Remember when I said I had visited the Victoria and Albert Museum ? If you don’t, go refresh your memory here.
Before I found myself mesmerised by the Disobedient Objects Gallery, I had spent a good two hours wondering around the museum in general, taking in everything on display be it sculptures, cultural artifacts or paintings.
I will confess though, I hadn’t decided on visiting the museum because I wanted to. Nope. I wanted to go soak in the sun. Unfortunately, my college homework demanded I visit the museum and based on my observations, answer a series of set questions provided to us. So, I dragged along my adorable friends who were more excited than me to experience my first museum in London. By the end of it, I was thoroughly enjoying myself…no complaints whatsoever.
Having headed directly to the floor that housed artifacts from the 1850s especially in relation to Queen Victoria and her husband Albert, I stumbled across some wonderful creations that represented the culture and craftsmanship of the colonised countries.
I then sat down in a quiet dark corner of the exhibition and got started on my homework. Nupur being the genius that she is, helped me with it, finding out what was being presented where and giving me ideas as to what I could do my paper on. Once we were done scribbling down notes and had almost finished my homework, which was now less of work and more of journalling my experience and observations, we headed back to find our friends who had decided on wandering around while we wrapped up my work. As we were exiting the floor, I found myself staring at the ceiling of the floor below us. Only there was no ceiling. Instead it was an artfully designed brass construction of musical instruments that included trumpets, cornets, bugles and the like.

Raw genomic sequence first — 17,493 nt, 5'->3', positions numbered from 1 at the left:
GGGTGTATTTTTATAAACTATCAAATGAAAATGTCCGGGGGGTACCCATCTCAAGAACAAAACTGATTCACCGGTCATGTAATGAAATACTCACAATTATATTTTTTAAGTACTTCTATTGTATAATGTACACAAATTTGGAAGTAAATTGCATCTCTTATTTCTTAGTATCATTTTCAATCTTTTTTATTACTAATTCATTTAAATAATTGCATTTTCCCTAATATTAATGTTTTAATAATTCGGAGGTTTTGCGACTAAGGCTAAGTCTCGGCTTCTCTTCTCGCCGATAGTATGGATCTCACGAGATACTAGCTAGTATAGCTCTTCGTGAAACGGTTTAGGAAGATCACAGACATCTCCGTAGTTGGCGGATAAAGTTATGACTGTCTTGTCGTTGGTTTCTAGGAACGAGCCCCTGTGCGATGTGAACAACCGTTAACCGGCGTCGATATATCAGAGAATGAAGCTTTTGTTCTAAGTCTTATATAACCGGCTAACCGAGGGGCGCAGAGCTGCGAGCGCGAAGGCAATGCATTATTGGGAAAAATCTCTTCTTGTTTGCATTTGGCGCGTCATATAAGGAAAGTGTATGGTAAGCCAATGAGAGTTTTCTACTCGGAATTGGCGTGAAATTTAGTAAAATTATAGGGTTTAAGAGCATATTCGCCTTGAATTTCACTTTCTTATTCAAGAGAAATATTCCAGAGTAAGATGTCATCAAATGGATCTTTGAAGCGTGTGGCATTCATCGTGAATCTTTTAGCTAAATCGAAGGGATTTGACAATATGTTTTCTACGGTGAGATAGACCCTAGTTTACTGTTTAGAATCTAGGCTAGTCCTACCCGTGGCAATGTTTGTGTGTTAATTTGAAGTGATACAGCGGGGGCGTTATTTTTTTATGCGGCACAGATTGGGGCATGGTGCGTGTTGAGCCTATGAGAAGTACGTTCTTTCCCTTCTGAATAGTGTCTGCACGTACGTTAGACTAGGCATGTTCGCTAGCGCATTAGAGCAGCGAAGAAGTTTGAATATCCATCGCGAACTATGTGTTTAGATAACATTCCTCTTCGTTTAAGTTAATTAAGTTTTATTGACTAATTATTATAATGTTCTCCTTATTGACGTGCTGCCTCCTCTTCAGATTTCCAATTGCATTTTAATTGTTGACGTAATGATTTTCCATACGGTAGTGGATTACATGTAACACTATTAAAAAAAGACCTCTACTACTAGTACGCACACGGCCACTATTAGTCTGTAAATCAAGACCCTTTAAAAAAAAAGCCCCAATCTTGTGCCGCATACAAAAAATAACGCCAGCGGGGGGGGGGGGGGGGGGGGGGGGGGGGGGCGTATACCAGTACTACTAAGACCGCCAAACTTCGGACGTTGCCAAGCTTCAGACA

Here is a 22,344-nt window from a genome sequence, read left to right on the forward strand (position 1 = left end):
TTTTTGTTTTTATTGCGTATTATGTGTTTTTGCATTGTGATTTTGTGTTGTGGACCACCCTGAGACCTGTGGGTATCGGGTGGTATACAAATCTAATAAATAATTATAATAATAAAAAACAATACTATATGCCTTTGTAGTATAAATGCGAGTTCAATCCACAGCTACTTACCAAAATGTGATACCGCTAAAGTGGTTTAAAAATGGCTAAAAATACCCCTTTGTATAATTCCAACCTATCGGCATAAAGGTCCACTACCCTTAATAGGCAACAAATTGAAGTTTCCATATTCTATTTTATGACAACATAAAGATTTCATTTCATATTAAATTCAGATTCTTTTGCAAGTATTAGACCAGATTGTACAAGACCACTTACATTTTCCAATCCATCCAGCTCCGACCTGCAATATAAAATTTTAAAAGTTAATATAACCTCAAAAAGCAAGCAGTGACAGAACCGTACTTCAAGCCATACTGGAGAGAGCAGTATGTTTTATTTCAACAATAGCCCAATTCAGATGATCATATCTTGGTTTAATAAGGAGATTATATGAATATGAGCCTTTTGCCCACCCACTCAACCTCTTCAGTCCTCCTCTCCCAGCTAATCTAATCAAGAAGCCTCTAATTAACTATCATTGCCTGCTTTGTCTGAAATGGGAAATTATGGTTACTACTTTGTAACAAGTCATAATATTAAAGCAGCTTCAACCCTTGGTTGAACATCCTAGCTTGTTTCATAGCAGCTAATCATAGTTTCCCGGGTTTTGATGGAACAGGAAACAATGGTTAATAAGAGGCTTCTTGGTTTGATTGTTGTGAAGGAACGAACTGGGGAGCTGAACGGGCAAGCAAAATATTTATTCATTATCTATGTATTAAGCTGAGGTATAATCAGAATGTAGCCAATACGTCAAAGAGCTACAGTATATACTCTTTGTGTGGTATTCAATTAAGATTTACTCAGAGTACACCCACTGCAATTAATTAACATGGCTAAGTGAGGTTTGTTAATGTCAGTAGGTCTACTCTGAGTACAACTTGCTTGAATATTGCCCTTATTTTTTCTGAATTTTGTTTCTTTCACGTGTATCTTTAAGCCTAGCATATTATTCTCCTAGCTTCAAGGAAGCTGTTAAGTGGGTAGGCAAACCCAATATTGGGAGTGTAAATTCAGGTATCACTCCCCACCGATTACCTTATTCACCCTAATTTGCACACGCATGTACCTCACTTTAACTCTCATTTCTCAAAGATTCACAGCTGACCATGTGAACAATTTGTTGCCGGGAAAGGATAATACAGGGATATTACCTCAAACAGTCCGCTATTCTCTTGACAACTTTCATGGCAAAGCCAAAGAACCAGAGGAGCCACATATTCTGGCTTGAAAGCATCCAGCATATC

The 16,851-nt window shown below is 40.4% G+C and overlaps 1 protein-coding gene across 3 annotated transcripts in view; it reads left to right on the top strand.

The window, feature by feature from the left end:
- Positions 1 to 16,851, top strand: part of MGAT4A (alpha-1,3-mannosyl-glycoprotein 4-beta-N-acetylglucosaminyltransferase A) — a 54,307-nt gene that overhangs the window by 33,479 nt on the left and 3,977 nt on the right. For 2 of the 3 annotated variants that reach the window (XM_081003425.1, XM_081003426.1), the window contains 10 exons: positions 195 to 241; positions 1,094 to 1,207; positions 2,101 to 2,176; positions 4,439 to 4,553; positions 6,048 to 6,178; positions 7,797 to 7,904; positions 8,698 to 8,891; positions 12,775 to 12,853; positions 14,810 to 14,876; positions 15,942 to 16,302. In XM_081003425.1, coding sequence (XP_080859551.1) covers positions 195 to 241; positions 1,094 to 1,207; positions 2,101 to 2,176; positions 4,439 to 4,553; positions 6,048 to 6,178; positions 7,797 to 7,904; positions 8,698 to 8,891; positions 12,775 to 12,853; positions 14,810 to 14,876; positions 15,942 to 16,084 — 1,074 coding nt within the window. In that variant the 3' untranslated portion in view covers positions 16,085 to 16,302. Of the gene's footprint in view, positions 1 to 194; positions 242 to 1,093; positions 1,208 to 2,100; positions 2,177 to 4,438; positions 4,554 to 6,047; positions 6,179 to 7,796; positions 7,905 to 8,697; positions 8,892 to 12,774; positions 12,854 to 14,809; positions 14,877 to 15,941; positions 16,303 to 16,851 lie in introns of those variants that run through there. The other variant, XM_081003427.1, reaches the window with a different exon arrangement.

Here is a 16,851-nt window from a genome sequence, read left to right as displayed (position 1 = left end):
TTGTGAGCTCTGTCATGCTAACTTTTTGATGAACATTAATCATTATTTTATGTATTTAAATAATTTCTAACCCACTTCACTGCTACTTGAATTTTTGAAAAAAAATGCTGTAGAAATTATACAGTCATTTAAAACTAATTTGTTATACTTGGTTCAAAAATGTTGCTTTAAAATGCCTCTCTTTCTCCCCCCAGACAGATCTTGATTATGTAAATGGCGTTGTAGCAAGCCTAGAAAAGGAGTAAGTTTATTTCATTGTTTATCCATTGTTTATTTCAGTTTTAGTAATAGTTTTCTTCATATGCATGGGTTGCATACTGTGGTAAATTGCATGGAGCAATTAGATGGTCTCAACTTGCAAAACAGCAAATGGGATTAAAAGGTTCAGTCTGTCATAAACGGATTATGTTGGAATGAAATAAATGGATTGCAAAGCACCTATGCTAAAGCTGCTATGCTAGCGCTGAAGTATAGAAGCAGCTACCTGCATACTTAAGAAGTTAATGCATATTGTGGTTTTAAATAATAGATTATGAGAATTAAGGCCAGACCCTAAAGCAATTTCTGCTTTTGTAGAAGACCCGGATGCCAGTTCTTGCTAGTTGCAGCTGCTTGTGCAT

Realising we hadn’t eaten since morning, we trudged towards the cafeteria. On our way there, we came across a wide out door space placed right in the centre of the museum. Despite the slight drizzle, we decided on heading out for a bit to enjoy the view of the architecture and to take in the fresh air.
Only after Toothless’s boots were flooded with water did we head back inside. Unfortunately, the cafeteria was extremely crowded and we couldn’t find a seat which is why we had to walk back out and eat near the entrance to the cafeteria. It was while we were placing our orders, that we all noticed the decor of the cafe. It was a beautiful mix of ancient and modern. With mosaics framing the walls and massive balls lit all round with twinkly lights, the cafe seemed to exude the perfect fusion of the old and the new. I knew I could sit there and keep looking at it for ages…the view was that mesmerising.
Not wanting to leave empty handed, we mapped out the route to the museum shop and spent hours oohing and aahing over the pretty trinkets and mementos. All of us bought postcards to send to our families (Which I am still to post. Something my mother never fails to remind me about.) We had to restrain ourselves from spending without reason. It was tough, I will tell you that. There were quite a few things that I itched to purchase but I knew they would do me no good.
Being the romantics that we are, we decided to go visit the bridal attires exhibition before leaving. On our way there, I came across a few sculptors that I really enjoyed gazing at. One had a religious take on it and the others were from Greek and Roman lores both of which fascinate me a lot.
We walked into the bridal attires exhibition with stars in our eyes. Displayed in a circular fashion were bridal attires for both men and women ranging from the early 1500’s to the 21st century from all over the world. The little girl in me was squealing in delight the entire time I was there and I could finally imagine what it was, that inspired some of the most famous literary wedding gowns in novels by some of my favourite authors. These two in particular, were my favourite.
As we were leaving, having spent a large part of our time enjoying the Disobedience Objects Gallery, we found a massive glass creation hanging from the ceiling of the entrance. It reminded me of a similar creation I had seen in Atlantis, Dubai. The hues and the glass patterns seemed majestic and complex all at the same time and I wondered yet again, how much creativity and imagination our brain houses.
I quite enjoyed the V and A museum which is why I went there a second time round, wanting to witness more of what they had in store.
Not only does it allow for a day well spent, but you gain a lot of insight about the artisans through the ages and the culture that countries celebrate all round. So if you’re in the mood, go check it out !